In writing about our personal experiences, we sometimes mention products & services that we use or recommend. This page may contain affiliate links for which we receive a commission.
In the world of finance nothing ever seems fair.
Some are lucky enough to be enrolled in an employer-sponsored retirement program. But where do you go if you have no such option? What should you do if you want to start planning for your post-career years on your own?
It’s not a simple question to answer – because you will have you own lifestyle and your own timeframe to consider.
But if you’re just getting started in the workforce or you don’t make a lot of income, then opening a MyRA may be the best way to start a retirement account on your own!
What is MyRA?
MyRA (My Retirement Account) is designed to help you start saving for retirement now – rather than later.
There are no costs or fees associated with this service.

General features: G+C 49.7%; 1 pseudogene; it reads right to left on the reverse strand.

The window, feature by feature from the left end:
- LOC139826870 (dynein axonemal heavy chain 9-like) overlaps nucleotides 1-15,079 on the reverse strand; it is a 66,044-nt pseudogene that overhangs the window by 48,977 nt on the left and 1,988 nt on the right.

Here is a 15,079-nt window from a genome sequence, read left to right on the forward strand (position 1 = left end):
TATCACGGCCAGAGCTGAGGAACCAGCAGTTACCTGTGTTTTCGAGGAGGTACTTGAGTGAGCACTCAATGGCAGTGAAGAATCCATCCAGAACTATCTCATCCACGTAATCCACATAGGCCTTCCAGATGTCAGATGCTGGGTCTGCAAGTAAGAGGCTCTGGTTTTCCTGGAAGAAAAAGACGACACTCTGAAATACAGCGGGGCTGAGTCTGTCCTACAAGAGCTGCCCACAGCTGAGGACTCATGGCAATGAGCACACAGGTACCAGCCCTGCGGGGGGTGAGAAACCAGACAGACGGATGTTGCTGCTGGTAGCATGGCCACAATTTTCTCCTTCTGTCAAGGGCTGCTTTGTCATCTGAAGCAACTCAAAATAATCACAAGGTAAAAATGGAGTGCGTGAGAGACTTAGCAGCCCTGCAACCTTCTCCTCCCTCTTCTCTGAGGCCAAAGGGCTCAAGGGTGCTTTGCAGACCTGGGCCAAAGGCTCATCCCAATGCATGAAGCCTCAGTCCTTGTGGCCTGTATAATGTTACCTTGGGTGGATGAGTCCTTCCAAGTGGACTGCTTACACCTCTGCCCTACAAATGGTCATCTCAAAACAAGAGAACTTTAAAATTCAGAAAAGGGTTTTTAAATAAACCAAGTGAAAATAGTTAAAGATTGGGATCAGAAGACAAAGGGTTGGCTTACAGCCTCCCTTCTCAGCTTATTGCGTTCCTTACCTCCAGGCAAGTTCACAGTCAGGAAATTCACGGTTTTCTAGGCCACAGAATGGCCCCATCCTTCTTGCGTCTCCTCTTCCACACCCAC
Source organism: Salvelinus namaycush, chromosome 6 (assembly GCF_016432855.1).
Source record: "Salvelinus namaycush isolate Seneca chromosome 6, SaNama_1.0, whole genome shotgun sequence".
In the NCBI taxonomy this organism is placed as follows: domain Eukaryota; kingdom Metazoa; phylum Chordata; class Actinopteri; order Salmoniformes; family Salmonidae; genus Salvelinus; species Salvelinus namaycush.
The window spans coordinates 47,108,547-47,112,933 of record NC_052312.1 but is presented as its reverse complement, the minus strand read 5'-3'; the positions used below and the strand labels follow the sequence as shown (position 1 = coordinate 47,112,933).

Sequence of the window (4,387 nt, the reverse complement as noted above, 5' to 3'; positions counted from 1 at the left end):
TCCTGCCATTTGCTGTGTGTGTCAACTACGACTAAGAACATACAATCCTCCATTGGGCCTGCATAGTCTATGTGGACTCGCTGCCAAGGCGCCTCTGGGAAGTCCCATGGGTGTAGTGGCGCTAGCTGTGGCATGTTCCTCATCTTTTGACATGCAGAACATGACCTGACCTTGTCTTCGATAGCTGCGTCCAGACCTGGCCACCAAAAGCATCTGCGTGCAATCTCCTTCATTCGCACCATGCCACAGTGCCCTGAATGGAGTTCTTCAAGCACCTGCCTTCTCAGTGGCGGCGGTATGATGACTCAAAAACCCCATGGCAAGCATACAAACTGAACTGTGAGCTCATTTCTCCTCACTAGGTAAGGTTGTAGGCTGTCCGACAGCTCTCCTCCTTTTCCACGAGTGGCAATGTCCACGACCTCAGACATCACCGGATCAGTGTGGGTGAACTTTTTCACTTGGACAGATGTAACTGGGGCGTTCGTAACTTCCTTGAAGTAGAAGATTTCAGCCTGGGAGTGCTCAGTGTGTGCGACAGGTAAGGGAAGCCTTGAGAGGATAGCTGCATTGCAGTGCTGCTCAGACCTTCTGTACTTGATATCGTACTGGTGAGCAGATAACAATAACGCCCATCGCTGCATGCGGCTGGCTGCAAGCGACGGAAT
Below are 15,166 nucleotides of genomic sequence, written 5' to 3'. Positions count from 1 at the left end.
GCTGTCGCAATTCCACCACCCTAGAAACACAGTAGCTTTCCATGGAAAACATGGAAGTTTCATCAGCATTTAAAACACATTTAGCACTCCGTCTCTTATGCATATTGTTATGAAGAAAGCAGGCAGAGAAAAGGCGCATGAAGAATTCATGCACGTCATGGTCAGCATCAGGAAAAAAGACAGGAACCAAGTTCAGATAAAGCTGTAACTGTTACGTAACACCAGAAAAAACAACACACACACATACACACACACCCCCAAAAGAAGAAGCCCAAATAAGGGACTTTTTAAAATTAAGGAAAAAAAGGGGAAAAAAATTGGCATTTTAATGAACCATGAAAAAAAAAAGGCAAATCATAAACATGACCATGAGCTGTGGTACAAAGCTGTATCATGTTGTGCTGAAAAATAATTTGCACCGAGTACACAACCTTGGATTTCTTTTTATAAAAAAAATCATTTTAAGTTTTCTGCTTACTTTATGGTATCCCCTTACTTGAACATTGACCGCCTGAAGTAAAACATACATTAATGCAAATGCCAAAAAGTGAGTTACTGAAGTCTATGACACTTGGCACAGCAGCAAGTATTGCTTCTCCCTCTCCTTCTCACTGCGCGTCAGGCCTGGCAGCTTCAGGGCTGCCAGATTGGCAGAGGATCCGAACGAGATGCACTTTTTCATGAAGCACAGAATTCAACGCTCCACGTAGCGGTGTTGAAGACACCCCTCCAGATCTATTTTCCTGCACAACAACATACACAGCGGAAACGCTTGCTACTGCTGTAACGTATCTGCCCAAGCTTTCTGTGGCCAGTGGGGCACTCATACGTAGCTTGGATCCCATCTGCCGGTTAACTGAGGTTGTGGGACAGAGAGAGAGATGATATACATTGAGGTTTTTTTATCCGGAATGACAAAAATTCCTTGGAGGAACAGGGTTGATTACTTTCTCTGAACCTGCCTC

There’s no risk of losing money.
It’s a free service provided by the U.S. government that was started in November 2015.
MyRA is a simple and safe option.
How It Works
Anyone can get started online by putting as little as $25 toward your retirement.
Then, you can continue adding money to your personal retirement fund as often as you want – the minimum addition is only $5.
There are a few very basic requirements before you can begin to invest, though:
- First, you must have “earned income” for that year in the amount that you decide to put into you MyRA account. Earned income is any taxable money you receive from your employer – like wages and tips. If you’re self-employed, that money is also considered earned income. So, if you end up making $2,000 in 2016 for example, you cannot contribute $2,500 to your retirement account. You could only contribute up to $2,000, in that case.
- Second, there is a $5,500 contribution limit for the year. That means you can never put in more than that amount in any given year – even if you want to make up for previous years. If you haven’t saved much in the past, at least you can start a retirement account now.